Re: Is there a UTF that allows ISO 8859-1 (latin-1)?

From: Dan Oscarsson (
Date: Tue Aug 18 1998 - 08:01:26 EDT

>We had this Latin-1-compatible-UTF discussions several times before, it
>is certainly in no way a new idea (check the news:comp.std.internat
> - You will always need new software, no matter whether you use UTF-8 or
> any fancy encoding in which ISO 8859-1 file do not have to be recoded.
> So don't overestimate the practical advantages of the illusion of
> backwards compatibility. The advantage of backwards compatibility with
> ASCII in UTF-8 is only important because a number of ASCII characters
> such as NUL and SOLIDUS have special functions in software that is
> otherwise completely ignorant of the character set. No Latin-1
> character has such special semantics in any software I am aware
> of (I have yet to see a SHY implementation that can't be deactivated
> easily).
Well, I have programs that use iso 8859-1 characters for special functions.
But the most important advantages of backwards compatibility, is that
old programs that do not understand UTF-8 can still work while UTF-8
programs also work - on the same data!
It is an impossible situation where some text files are in iso 8859-1 and
some are in UTF-8. It will be a hopeless mess. And many UTF-8 programs
die or stop reading a file when it is in iso 8859-1.

> - UTF-8 has a large number of very neat properties that are not possible
> to get with any of the proposals for a Latin-1 compatible encoding,
> especially the combination of self-synchronization, the compactness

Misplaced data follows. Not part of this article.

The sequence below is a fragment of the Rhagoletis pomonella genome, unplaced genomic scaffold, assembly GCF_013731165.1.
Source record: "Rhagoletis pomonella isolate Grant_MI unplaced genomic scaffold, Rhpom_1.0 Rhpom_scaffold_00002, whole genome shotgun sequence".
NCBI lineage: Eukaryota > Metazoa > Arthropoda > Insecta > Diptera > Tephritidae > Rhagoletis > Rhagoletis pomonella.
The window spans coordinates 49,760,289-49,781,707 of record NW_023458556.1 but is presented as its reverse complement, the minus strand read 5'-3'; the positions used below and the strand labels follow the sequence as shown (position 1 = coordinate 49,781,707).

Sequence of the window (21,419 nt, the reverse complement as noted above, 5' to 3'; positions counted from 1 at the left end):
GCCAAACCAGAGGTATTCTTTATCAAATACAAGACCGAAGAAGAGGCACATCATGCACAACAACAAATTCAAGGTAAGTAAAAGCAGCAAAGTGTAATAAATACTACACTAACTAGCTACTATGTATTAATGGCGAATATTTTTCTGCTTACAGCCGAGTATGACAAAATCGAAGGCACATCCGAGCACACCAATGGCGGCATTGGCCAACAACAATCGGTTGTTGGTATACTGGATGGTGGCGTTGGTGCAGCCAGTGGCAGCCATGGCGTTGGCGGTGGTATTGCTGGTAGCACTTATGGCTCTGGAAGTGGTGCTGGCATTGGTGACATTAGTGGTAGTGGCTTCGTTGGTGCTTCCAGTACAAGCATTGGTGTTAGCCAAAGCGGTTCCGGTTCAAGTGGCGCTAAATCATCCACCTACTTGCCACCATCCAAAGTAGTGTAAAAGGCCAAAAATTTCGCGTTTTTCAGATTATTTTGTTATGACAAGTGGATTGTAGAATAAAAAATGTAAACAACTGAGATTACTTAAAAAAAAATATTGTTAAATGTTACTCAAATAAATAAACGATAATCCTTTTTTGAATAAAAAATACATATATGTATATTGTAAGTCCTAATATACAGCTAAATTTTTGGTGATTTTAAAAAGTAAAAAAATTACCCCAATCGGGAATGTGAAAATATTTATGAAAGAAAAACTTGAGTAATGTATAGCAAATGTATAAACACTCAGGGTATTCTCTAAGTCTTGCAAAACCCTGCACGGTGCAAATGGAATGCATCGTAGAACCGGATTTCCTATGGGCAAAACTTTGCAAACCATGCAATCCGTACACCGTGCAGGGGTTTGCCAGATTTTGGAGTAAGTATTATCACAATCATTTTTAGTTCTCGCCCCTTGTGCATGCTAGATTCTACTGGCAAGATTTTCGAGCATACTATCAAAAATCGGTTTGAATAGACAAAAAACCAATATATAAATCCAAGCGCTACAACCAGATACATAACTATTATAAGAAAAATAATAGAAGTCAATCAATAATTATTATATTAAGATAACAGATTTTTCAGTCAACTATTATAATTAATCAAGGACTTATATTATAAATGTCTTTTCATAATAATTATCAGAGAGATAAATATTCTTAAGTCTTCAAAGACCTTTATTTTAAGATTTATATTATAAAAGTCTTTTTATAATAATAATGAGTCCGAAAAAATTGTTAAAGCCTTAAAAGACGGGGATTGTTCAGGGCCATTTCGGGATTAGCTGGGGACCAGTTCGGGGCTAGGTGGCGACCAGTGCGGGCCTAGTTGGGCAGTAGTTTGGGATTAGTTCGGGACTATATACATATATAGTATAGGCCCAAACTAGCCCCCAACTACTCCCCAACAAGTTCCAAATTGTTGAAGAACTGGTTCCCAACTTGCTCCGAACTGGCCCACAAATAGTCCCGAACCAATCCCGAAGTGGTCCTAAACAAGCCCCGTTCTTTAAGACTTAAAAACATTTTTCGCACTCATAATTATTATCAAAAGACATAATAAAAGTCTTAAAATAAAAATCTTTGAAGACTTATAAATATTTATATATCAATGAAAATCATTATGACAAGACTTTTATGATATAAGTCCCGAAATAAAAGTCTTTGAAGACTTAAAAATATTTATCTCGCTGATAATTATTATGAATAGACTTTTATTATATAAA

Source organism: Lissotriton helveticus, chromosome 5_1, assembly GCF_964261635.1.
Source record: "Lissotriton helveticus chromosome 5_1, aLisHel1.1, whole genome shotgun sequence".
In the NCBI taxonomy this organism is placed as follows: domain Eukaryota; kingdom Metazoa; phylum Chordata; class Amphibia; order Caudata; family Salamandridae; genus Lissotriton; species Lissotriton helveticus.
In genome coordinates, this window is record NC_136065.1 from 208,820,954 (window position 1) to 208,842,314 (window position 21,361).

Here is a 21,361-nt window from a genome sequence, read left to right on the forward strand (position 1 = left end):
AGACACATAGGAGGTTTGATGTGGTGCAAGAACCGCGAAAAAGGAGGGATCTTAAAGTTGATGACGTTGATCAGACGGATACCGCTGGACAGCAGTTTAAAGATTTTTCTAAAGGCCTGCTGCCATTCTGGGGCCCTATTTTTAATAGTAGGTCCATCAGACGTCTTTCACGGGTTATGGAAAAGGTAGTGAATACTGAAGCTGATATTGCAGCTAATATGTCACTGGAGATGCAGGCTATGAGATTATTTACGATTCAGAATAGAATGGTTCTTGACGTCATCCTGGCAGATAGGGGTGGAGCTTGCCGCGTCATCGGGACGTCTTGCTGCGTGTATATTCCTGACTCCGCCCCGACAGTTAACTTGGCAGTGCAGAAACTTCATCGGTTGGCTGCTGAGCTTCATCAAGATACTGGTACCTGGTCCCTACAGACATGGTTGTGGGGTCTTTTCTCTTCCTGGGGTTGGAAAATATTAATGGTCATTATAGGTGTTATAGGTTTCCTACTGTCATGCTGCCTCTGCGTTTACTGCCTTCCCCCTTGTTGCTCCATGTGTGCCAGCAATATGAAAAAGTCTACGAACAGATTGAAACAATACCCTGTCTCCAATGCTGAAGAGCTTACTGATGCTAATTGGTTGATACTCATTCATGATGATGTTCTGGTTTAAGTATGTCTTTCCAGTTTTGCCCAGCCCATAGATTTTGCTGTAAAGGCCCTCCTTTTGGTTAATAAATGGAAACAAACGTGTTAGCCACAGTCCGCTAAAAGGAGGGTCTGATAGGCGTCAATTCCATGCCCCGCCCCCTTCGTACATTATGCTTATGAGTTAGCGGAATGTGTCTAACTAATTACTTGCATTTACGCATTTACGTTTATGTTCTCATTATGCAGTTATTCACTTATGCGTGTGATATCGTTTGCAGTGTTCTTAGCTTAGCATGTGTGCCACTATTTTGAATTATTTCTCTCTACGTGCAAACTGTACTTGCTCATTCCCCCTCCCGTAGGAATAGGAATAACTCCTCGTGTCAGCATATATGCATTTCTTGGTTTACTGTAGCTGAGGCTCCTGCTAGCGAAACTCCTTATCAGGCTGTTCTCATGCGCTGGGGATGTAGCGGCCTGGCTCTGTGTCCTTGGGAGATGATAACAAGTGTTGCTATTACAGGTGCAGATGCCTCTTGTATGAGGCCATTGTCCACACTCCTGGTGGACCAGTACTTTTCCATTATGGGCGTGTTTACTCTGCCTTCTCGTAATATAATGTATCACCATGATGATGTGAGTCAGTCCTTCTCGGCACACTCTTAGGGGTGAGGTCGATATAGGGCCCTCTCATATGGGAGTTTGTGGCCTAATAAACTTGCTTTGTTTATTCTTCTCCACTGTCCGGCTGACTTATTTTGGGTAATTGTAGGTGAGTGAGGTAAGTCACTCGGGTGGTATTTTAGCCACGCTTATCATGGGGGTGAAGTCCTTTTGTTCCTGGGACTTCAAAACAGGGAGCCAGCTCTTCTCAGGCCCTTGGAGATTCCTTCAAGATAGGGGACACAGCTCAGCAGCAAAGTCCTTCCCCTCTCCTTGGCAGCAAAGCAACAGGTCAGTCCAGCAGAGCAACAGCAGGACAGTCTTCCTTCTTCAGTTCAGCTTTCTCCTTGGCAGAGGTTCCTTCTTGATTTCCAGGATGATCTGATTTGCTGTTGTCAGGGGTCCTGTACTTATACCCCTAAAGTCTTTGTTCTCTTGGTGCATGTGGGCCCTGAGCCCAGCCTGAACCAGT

> (only up to 3 characters length) and the preservation of the UCS-4
> lexical string order (important for things such as B-trees in DBMSs).
For several languages, the adaptive encoding of UTF-8 I suggested, would be
more compact than pure UTF-8. And what I can see also self-synchronization
is retained. It may be that the lexical string order is not fully retained, but
any program needing that can have the text as pure UTF-8 (or UCS)
in the program. The important thing is that all normal text in files and other
simple storage (that is not databases) should be iso 8859-1 compatible.
Data storage that needs special software to access the storage device
(like databases) can have any encoding they like internally, it is always
accessed through the special software. A normal file can be accessed and
written by many tools and must then be in a standard format that most programs
can handle.

>If you really need a Latin-1 compatible UTF, then just use UTF-7 but do
>not transform the characters in the 0x80-0xff range. This is a straight
>forward modification of UTF-7 and it costs you just one or two bytes to
>change in an UTF-7 implementation. This technique is so obvious and
>trivial that it is not even worth to write a formal specification for
>I hope it will not become popular. Another UCS encoding is certainly not
>what the world has been waiting for.
I agree, UTF-7 could be possible but is not wanted. My adaptive UTF-8 is
really UTF-8, just that the software accepts not UTF-8 encoding sequences
when reading and using iso 8859-1, if possible, when writing. Could easily
be incorporated into existing UTF-8 software.


Dan Oscarsson
Telia Prosoft AB                       Email:
Box 85
201 20  Malmo, Sweden

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